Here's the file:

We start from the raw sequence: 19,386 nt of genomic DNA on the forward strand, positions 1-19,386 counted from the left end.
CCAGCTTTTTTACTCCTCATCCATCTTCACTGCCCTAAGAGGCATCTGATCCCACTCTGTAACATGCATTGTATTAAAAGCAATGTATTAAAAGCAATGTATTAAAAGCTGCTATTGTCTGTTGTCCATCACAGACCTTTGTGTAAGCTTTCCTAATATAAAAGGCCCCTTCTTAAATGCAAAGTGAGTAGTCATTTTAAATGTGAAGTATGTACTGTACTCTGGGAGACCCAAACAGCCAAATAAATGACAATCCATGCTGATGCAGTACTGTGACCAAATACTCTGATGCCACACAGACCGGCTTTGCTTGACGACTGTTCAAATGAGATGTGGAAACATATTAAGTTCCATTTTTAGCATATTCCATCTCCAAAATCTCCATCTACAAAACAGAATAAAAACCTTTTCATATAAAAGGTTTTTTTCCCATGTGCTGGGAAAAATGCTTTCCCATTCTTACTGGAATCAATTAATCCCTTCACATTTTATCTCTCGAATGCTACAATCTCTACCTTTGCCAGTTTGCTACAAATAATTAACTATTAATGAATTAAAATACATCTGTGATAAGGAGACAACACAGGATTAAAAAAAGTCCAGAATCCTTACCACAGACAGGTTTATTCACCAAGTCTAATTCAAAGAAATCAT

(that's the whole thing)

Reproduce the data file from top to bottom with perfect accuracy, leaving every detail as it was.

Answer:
We start from the raw sequence: 19,386 nt of genomic DNA on the forward strand, positions 1-19,386 counted from the left end.
CCAGCTTTTTTACTCCTCATCCATCTTCACTGCCCTAAGAGGCATCTGATCCCACTCTGTAACATGCATTGTATTAAAAGCAATGTATTAAAAGCAATGTATTAAAAGCTGCTATTGTCTGTTGTCCATCACAGACCTTTGTGTAAGCTTTCCTAATATAAAAGGCCCCTTCTTAAATGCAAAGTGAGTAGTCATTTTAAATGTGAAGTATGTACTGTACTCTGGGAGACCCAAACAGCCAAATAAATGACAATCCATGCTGATGCAGTACTGTGACCAAATACTCTGATGCCACACAGACCGGCTTTGCTTGACGACTGTTCAAATGAGATGTGGAAACATATTAAGTTCCATTTTTAGCATATTCCATCTCCAAAATCTCCATCTACAAAACAGAATAAAAACCTTTTCATATAAAAGGTTTTTTTCCCATGTGCTGGGAAAAATGCTTTCCCATTCTTACTGGAATCAATTAATCCCTTCACATTTTATCTCTCGAATGCTACAATCTCTACCTTTGCCAGTTTGCTACAAATAATTAACTATTAATGAATTAAAATACATCTGTGATAAGGAGACAACACAGGATTAAAAAAAGTCCAGAATCCTTACCACAGACAGGTTTATTCACCAAGTCTAATTCAAAGAAATCAT